Wolves at the California Wolf Center that we visited several years ago.
Yesterday, Elsa and I were at the harbor. It is truly a beautiful place; but, it is filled with squirrels. Not tree squirrels like the type with big fluffy tails, these are ground squirrels. They look more like prairie dogs than the squirrels that you see in the forest or treed areas. Anyway, back to the harbor. When Elsa and I arrived we saw a tiny white toy poodle standing frozen at the edge of the rocks where the squirrels live. I smiled looking at her fancy haircut and small stature. The man on the other end of the leash was talking to her; trying to coax her away from the little rodents, but she was not budging. "Can't take the hunter out of the poodle," I said, smiling. She didn't look like a hunting dog but she most definitely thought that she was and in fact she was.
This little guy may not look much like his ancestor, the wolf. But the drive to hunt is still in there.
The man told me that she had caught one, I was shocked. The squirrels were not that much smaller than she was; and I imagined her with one in her mouth doing a victory dance. The squirrels are bold; not scared of dogs because most are kept on a short leash. But they obviously got too confident on the day that this little white toy poodle was hunting. I love seeing dogs that still have an ancestral drive in them and humans that give them an outlet for it. Especially when it is not a dog that you would think would have that sort of drive.
Dogs are dogs and when we give our dogs an outlet to be a dog, it can be truly wonderful. Seeing the man with the little white toy poodle at the harbor; standing patiently as she got her fill of "the hunt," was amazing. I know a lot of people who freak out if their dog caught a squirrel, killed a rabbit or chased a neighborhood cat. In fact I've had many calls from very upset dog owners who's dog had chased down and nearly killed a cat. Dogs are dogs and whether we like it or not; they descend from wolves. Yes even the little white toy poodle, yorkie and other very non wolf looking dogs. They can all have that inner desire to chase and hunt. But not all hunters are alike.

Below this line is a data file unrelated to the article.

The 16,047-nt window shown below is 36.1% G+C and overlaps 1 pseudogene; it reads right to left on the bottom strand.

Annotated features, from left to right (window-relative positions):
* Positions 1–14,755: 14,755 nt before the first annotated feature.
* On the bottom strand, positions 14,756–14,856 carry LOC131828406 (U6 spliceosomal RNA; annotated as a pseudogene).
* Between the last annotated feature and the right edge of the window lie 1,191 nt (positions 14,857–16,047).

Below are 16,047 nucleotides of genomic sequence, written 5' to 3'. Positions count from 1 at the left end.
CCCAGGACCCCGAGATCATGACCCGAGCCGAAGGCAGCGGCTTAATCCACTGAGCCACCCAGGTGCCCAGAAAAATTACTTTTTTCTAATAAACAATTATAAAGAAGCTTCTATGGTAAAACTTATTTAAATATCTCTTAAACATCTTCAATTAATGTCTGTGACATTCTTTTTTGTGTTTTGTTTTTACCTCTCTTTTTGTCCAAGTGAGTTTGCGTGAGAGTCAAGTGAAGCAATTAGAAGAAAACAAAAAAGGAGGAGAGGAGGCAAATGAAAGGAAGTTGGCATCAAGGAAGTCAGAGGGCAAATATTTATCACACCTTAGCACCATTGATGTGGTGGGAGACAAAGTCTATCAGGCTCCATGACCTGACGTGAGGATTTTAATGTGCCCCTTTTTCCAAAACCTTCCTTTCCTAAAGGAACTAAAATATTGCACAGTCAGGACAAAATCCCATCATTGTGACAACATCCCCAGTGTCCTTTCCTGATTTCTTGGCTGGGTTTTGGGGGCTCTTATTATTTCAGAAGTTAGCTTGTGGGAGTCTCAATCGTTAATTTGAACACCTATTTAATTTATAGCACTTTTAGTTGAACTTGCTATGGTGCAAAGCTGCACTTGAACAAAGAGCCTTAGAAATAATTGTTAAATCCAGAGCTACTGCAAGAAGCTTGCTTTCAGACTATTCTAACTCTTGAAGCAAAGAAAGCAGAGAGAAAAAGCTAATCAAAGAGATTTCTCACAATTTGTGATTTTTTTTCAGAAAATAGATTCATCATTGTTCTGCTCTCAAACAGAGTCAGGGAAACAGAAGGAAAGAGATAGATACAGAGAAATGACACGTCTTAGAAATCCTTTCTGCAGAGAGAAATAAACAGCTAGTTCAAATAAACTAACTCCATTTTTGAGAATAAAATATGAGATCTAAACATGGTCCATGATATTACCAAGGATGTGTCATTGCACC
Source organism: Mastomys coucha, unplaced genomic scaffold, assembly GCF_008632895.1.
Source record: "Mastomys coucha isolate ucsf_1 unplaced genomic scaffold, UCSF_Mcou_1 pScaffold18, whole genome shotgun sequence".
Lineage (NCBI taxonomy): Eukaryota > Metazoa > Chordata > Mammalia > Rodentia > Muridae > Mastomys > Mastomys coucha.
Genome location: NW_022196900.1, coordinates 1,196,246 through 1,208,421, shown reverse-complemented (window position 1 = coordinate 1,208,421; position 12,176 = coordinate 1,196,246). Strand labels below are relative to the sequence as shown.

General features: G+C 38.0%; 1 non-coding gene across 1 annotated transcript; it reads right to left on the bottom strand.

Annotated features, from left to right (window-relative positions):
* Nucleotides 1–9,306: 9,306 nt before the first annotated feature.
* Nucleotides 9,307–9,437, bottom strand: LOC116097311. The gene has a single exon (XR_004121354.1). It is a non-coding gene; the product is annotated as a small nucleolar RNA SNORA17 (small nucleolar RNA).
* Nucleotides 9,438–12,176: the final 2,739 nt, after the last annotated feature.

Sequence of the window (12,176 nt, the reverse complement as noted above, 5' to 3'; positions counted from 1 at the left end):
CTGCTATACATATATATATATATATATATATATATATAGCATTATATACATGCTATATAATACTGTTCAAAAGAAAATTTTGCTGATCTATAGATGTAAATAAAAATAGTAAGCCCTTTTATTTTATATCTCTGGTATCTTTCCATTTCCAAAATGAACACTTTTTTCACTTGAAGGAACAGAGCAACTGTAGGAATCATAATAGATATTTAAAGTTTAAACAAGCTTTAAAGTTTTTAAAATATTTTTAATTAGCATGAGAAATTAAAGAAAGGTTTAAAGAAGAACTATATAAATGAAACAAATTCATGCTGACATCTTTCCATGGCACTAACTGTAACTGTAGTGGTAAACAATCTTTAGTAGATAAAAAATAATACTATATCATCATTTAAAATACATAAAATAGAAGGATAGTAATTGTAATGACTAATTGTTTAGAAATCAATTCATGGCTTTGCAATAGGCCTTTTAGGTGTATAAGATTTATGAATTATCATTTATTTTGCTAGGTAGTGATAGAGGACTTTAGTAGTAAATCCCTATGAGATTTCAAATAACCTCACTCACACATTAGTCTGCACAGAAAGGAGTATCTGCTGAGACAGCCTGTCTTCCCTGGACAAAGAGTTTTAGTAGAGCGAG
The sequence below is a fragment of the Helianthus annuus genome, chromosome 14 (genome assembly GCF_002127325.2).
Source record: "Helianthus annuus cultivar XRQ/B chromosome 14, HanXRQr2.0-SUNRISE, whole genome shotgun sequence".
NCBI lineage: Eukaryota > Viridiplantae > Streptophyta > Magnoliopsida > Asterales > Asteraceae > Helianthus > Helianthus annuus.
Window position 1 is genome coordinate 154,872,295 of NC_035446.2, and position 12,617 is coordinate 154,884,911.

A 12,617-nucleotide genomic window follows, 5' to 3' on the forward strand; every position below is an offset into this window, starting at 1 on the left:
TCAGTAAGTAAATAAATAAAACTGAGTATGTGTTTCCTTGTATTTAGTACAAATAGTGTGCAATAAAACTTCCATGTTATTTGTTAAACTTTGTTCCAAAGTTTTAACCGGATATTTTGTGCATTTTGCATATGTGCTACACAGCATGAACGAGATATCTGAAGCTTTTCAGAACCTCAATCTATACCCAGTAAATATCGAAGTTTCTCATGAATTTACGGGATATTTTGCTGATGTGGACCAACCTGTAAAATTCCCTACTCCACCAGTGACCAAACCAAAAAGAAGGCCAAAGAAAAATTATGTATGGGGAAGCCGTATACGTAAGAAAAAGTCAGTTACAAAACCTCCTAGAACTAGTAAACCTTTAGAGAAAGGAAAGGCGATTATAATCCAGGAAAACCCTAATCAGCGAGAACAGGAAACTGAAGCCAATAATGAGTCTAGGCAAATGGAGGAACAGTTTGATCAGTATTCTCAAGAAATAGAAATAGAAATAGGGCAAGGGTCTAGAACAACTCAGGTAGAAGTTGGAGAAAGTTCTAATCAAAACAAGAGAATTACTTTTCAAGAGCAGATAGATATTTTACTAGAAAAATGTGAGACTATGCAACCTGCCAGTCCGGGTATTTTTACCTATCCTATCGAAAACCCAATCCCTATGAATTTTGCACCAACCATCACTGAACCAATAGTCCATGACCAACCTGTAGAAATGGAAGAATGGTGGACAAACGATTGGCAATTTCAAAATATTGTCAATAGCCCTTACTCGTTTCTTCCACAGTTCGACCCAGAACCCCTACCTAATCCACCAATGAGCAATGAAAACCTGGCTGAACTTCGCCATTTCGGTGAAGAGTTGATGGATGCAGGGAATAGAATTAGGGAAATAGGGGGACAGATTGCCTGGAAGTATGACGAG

All of my dogs except for Mandy (my first dog), have been hunters; but not all have been killers. Jessie loved to hunt and killed without a second thought. She would sit at the top of varmint holes and wait patiently for them to come out. One day at the park she caught one off guard and swallowed it down whole, before I could do anything about it. Ahhh, Jack Russells. :) Tilley on the other hand was all about the chase. She would slink down low when in the presence of the harbor squirrels; and there she remained until we left. Every step was methodical and nothing else existed around her. The hunt was the exciting part for her; I know this because she once caught a rabbit and brought it to us. She hadn't killed it, although it died of fright in her mouth. Rabbits are extremely fearful which makes them very hard to rescue and rehabilitate. They die very easily, but of course I guess being in a dogs mouth is a very scary place to be. Tilley had loved every second of the chase and finally catch, but not the kill.
So many people think that their dogs are far, far removed from the hunters they once were. Some are but most are not. That drive to hunt or chase is still very much alive; sitting just beneath that genetically modified coat. You can take the dog out of the forest but you cannot take the hunt out of the dog.